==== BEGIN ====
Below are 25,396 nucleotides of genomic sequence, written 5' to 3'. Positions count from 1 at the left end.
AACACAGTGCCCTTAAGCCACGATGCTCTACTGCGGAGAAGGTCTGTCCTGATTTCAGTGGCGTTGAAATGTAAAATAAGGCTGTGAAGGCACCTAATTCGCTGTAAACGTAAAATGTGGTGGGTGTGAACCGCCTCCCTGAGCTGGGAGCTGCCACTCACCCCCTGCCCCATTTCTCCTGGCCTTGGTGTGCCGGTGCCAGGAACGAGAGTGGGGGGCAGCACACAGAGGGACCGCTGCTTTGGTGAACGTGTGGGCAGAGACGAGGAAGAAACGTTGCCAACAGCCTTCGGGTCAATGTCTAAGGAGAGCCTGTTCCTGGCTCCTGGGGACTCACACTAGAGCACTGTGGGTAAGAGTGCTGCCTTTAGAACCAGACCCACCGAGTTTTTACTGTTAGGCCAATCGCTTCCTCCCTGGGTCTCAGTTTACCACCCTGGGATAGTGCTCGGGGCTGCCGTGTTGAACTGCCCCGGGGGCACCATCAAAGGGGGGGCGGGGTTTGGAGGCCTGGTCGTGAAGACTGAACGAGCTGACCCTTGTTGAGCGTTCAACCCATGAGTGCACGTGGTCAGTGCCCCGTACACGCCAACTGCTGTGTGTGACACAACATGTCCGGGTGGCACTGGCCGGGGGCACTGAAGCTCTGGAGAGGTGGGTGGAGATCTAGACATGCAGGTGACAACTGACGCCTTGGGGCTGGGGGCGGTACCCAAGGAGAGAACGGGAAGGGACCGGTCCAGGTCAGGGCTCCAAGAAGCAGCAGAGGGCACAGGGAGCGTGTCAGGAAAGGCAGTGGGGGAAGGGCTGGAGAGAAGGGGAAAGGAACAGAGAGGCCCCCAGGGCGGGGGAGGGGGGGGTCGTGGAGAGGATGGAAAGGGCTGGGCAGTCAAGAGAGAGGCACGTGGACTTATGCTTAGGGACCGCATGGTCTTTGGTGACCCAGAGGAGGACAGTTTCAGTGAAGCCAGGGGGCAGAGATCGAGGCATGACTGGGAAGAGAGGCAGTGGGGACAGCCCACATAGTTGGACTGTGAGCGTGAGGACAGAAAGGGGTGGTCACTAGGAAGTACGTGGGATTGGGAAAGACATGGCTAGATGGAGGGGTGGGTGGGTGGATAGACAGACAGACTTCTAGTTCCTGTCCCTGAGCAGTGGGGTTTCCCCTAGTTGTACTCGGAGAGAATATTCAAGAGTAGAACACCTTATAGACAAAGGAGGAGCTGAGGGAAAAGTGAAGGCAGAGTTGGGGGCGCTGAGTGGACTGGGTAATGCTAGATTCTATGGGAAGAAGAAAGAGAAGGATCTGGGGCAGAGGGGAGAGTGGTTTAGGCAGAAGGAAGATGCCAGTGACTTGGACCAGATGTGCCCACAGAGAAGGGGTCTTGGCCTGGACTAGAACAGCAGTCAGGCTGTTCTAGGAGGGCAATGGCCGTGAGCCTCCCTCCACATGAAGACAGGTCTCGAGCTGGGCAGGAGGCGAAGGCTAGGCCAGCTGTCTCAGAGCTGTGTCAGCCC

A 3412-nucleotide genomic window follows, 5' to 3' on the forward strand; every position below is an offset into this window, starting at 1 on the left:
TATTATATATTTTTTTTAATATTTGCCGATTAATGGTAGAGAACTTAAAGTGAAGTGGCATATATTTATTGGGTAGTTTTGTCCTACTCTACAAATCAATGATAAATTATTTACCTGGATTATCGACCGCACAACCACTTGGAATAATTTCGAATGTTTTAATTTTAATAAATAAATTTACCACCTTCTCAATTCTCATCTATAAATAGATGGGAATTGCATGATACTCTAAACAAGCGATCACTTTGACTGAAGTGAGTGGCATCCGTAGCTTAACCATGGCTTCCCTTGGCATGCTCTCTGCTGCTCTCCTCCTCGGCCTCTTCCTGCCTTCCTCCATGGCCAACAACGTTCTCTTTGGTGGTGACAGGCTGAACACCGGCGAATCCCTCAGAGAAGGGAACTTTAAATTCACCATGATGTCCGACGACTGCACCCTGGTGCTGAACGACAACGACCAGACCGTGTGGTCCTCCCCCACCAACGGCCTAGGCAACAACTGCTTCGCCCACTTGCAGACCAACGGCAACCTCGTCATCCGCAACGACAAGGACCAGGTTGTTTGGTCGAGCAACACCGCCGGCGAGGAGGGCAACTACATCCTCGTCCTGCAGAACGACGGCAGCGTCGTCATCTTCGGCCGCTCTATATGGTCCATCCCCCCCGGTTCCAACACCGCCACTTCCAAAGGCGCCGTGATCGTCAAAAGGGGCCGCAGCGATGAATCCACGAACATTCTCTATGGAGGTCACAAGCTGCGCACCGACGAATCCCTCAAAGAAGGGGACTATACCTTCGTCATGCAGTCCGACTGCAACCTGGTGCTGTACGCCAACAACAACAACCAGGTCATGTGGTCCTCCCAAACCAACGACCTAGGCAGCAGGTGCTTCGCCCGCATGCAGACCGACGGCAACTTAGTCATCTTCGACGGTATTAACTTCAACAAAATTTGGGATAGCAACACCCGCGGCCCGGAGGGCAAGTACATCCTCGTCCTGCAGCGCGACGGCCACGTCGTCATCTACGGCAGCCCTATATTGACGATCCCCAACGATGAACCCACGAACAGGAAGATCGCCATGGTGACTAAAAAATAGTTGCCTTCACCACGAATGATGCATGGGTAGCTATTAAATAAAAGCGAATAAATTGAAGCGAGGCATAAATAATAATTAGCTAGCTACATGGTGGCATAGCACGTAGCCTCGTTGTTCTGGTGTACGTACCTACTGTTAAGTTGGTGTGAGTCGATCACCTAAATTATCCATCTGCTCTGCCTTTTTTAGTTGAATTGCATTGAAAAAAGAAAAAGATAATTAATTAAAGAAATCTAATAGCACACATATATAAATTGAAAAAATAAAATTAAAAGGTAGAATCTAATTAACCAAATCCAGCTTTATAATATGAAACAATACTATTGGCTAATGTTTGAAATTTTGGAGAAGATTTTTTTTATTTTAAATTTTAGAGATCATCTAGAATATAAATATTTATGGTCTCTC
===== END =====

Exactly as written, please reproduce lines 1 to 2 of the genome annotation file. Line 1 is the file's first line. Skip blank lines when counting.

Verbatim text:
Below are 25,396 nucleotides of genomic sequence, written 5' to 3'. Positions count from 1 at the left end.
AACACAGTGCCCTTAAGCCACGATGCTCTACTGCGGAGAAGGTCTGTCCTGATTTCAGTGGCGTTGAAATGTAAAATAAGGCTGTGAAGGCACCTAATTCGCTGTAAACGTAAAATGTGGTGGGTGTGAACCGCCTCCCTGAGCTGGGAGCTGCCACTCACCCCCTGCCCCATTTCTCCTGGCCTTGGTGTGCCGGTGCCAGGAACGAGAGTGGGGGGCAGCACACAGAGGGACCGCTGCTTTGGTGAACGTGTGGGCAGAGACGAGGAAGAAACGTTGCCAACAGCCTTCGGGTCAATGTCTAAGGAGAGCCTGTTCCTGGCTCCTGGGGACTCACACTAGAGCACTGTGGGTAAGAGTGCTGCCTTTAGAACCAGACCCACCGAGTTTTTACTGTTAGGCCAATCGCTTCCTCCCTGGGTCTCAGTTTACCACCCTGGGATAGTGCTCGGGGCTGCCGTGTTGAACTGCCCCGGGGGCACCATCAAAGGGGGGGCGGGGTTTGGAGGCCTGGTCGTGAAGACTGAACGAGCTGACCCTTGTTGAGCGTTCAACCCATGAGTGCACGTGGTCAGTGCCCCGTACACGCCAACTGCTGTGTGTGACACAACATGTCCGGGTGGCACTGGCCGGGGGCACTGAAGCTCTGGAGAGGTGGGTGGAGATCTAGACATGCAGGTGACAACTGACGCCTTGGGGCTGGGGGCGGTACCCAAGGAGAGAACGGGAAGGGACCGGTCCAGGTCAGGGCTCCAAGAAGCAGCAGAGGGCACAGGGAGCGTGTCAGGAAAGGCAGTGGGGGAAGGGCTGGAGAGAAGGGGAAAGGAACAGAGAGGCCCCCAGGGCGGGGGAGGGGGGGGTCGTGGAGAGGATGGAAAGGGCTGGGCAGTCAAGAGAGAGGCACGTGGACTTATGCTTAGGGACCGCATGGTCTTTGGTGACCCAGAGGAGGACAGTTTCAGTGAAGCCAGGGGGCAGAGATCGAGGCATGACTGGGAAGAGAGGCAGTGGGGACAGCCCACATAGTTGGACTGTGAGCGTGAGGACAGAAAGGGGTGGTCACTAGGAAGTACGTGGGATTGGGAAAGACATGGCTAGATGGAGGGGTGGGTGGGTGGATAGACAGACAGACTTCTAGTTCCTGTCCCTGAGCAGTGGGGTTTCCCCTAGTTGTACTCGGAGAGAATATTCAAGAGTAGAACACCTTATAGACAAAGGAGGAGCTGAGGGAAAAGTGAAGGCAGAGTTGGGGGCGCTGAGTGGACTGGGTAATGCTAGATTCTATGGGAAGAAGAAAGAGAAGGATCTGGGGCAGAGGGGAGAGTGGTTTAGGCAGAAGGAAGATGCCAGTGACTTGGACCAGATGTGCCCACAGAGAAGGGGTCTTGGCCTGGACTAGAACAGCAGTCAGGCTGTTCTAGGAGGGCAATGGCCGTGAGCCTCCCTCCACATGAAGACAGGTCTCGAGCTGGGCAGGAGGCGAAGGCTAGGCCAGCTGTCTCAGAGCTGTGTCAGCCC